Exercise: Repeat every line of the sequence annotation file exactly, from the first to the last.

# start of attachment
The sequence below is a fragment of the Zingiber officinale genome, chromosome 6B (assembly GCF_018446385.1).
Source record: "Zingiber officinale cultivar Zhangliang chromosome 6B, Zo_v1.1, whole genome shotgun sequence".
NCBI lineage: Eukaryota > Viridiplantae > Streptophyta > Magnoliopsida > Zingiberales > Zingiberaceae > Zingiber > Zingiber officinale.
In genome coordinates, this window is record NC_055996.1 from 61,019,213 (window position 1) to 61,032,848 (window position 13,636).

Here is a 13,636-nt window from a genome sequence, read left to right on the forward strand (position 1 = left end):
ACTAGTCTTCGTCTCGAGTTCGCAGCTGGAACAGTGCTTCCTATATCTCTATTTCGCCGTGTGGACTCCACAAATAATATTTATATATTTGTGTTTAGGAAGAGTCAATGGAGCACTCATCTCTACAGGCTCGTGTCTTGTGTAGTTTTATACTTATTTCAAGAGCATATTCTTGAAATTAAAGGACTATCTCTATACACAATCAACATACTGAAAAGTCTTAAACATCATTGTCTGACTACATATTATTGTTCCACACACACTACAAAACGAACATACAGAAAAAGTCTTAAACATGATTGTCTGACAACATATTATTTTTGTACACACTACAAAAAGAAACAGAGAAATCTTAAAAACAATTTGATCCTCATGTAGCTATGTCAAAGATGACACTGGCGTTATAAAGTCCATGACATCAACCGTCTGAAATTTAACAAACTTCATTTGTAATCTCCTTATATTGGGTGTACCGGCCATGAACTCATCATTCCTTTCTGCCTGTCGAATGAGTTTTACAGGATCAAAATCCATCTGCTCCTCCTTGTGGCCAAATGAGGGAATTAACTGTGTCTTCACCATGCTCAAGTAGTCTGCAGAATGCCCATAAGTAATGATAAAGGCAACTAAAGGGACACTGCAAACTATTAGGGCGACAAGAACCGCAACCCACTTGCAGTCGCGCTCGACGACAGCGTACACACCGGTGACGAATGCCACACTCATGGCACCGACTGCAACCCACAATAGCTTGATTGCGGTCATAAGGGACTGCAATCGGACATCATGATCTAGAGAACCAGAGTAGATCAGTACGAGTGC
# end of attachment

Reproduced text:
The sequence below is a fragment of the Zingiber officinale genome, chromosome 6B (assembly GCF_018446385.1).
Source record: "Zingiber officinale cultivar Zhangliang chromosome 6B, Zo_v1.1, whole genome shotgun sequence".
NCBI lineage: Eukaryota > Viridiplantae > Streptophyta > Magnoliopsida > Zingiberales > Zingiberaceae > Zingiber > Zingiber officinale.
In genome coordinates, this window is record NC_055996.1 from 61,019,213 (window position 1) to 61,032,848 (window position 13,636).

Here is a 13,636-nt window from a genome sequence, read left to right on the forward strand (position 1 = left end):
ACTAGTCTTCGTCTCGAGTTCGCAGCTGGAACAGTGCTTCCTATATCTCTATTTCGCCGTGTGGACTCCACAAATAATATTTATATATTTGTGTTTAGGAAGAGTCAATGGAGCACTCATCTCTACAGGCTCGTGTCTTGTGTAGTTTTATACTTATTTCAAGAGCATATTCTTGAAATTAAAGGACTATCTCTATACACAATCAACATACTGAAAAGTCTTAAACATCATTGTCTGACTACATATTATTGTTCCACACACACTACAAAACGAACATACAGAAAAAGTCTTAAACATGATTGTCTGACAACATATTATTTTTGTACACACTACAAAAAGAAACAGAGAAATCTTAAAAACAATTTGATCCTCATGTAGCTATGTCAAAGATGACACTGGCGTTATAAAGTCCATGACATCAACCGTCTGAAATTTAACAAACTTCATTTGTAATCTCCTTATATTGGGTGTACCGGCCATGAACTCATCATTCCTTTCTGCCTGTCGAATGAGTTTTACAGGATCAAAATCCATCTGCTCCTCCTTGTGGCCAAATGAGGGAATTAACTGTGTCTTCACCATGCTCAAGTAGTCTGCAGAATGCCCATAAGTAATGATAAAGGCAACTAAAGGGACACTGCAAACTATTAGGGCGACAAGAACCGCAACCCACTTGCAGTCGCGCTCGACGACAGCGTACACACCGGTGACGAATGCCACACTCATGGCACCGACTGCAACCCACAATAGCTTGATTGCGGTCATAAGGGACTGCAATCGGACATCATGATCTAGAGAACCAGAGTAGATCAGTACGAGTGC